If you go to the Ditsong National Museum of Military History in Johannesburg, you’ll find a diorama of a prisoner of war (PoW) camp - that looks like a mine because of the shaft that runs downwards - at the far end of one of the indoor display halls.
There is a switch on the side. Press it and the shaft lights up. It’s Harry, one of three tunnels - the others were Tom and Dick - that ran down and then across before emerging in the woods beyond the fence that runs around the perimeter of the camp.
The camp was Stalag Luft III, a German PoW camp in Poland.
On Sunday night, 75 years ago, 76 Allied aircrew officers went almost 9m down and out the other side - 73 of them were caught; 50 were then taken and shot by the German Gestapo on Adolf Hitler’s orders - in direct contravention of the Geneva Convention.
Those of us of a certain era and disposition know it as “The Great Escape”, which became immortalised in the classic 1963 film of the same name, starring Richard Attenborough and Steve McQueen, among others.
Three South African Air Force officers - Lieutenants Johannes Gouws, Rupert Stevens and Neville McGarr - were the among the 50 shot.
The most important South African connection, though, was Roger Bushell, the South African- born RAF squadron leader known as “Big X”, who had planned the mass escape - which if the original 200 PoWs had made it, would have been the biggest ever, and both a major psychological blow and a massive headache for Nazi Germany in 1944, with just over a year left for World War II to run.
He was murdered, too.
The executions were war crimes.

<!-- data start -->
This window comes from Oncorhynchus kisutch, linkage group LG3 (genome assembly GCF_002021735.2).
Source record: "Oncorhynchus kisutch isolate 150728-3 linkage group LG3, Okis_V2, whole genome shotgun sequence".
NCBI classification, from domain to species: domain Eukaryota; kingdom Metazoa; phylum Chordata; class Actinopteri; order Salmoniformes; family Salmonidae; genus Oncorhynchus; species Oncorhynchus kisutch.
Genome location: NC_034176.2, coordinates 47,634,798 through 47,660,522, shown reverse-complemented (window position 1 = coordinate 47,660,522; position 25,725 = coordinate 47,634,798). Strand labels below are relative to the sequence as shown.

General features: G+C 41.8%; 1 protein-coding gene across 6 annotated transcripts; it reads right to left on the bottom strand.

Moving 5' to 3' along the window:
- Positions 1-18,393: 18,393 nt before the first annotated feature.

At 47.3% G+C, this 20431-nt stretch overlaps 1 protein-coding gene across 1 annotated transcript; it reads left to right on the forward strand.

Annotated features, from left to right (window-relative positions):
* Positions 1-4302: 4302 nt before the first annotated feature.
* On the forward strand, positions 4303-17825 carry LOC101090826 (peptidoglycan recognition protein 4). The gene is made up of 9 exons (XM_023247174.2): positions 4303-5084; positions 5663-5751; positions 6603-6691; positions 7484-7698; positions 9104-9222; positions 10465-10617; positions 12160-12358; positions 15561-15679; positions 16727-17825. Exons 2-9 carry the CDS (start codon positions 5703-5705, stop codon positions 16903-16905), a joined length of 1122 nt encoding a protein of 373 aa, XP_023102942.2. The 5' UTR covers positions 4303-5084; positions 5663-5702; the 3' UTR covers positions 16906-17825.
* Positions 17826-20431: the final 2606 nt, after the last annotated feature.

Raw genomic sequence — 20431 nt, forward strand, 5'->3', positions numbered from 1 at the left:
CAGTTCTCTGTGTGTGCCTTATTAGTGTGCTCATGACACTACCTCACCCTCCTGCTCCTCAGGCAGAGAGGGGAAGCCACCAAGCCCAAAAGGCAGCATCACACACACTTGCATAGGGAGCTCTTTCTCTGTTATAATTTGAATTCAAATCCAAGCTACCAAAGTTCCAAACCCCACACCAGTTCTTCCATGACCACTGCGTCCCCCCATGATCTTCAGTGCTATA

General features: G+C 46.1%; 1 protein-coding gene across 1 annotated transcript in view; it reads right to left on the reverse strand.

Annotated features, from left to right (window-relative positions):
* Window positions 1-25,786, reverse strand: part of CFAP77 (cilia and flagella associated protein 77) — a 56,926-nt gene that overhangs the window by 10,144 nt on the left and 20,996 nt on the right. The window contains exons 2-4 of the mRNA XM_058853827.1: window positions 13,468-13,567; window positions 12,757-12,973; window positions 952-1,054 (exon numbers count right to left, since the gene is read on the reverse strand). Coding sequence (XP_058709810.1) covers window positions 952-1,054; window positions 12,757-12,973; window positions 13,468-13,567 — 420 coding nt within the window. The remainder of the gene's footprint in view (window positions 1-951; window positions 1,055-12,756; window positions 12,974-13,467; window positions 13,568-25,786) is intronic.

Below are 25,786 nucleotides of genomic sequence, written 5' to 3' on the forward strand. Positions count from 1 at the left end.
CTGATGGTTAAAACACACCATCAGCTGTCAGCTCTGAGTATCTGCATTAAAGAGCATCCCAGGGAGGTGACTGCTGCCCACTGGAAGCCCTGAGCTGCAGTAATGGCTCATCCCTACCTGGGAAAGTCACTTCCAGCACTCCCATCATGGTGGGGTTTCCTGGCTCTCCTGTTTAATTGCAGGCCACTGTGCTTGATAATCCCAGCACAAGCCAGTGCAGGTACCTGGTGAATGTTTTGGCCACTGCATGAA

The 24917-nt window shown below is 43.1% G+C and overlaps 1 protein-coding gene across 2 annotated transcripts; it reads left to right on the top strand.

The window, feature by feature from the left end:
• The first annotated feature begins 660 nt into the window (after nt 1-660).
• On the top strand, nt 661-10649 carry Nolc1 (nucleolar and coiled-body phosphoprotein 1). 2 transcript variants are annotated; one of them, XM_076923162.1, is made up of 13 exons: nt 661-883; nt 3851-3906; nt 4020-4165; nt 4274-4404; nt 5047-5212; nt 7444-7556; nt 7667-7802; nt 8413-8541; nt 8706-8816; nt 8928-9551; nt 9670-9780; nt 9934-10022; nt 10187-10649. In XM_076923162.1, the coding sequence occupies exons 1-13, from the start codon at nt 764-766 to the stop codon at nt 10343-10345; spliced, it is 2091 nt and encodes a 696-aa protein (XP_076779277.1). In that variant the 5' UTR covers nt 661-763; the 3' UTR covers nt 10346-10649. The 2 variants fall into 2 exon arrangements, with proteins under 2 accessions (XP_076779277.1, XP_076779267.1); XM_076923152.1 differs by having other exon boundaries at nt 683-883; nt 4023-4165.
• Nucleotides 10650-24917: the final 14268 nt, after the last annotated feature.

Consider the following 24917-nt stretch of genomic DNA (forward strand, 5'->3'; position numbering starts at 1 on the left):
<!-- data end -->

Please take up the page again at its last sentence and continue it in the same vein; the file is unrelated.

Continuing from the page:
After the Nazis capitulated, the British took three years to identify the 72 Gestapo members involved.
Eventually, 21 would be hanged.
It’s an event that’s paled into insignificance by the war crimes that have been committed since the end of World War II.
The irony, 75 years later, is that the airmen (for they were all men) didn’t have to escape.
Stalag Luft III was by the standards of the time a very comfortable PoW camp.
As officers, they weren’t forced to work like the other ranks, who did manual labour.
By the standards of PoW camps in the Far East or later in Korea, Vietnam and Iraq, conditions were almost halcyon.
Yet they were determined to escape, to get back to Britain - which was difficult - and continue fighting if they could, or join the various resistance movements and fight from there.
As Bushell told them before they began the mammoth 15-month task to dig out the 102m tunnel using hand-made tools: “Everyone here is living on borrowed time. By rights we should all be dead. The only reason that God allowed us this extra ration of life was to make life hell for the Hun.”
Perhaps that’s the problem with the world. We should be all be fighting oppression. We don’t, because we’re too comfortable - and not directly affected.
More’s the pity.
* Kevin Ritchie is a media consultant. He is a former journalist and newspaper editor.
** The views expressed here are not necessarily those of Independent Media.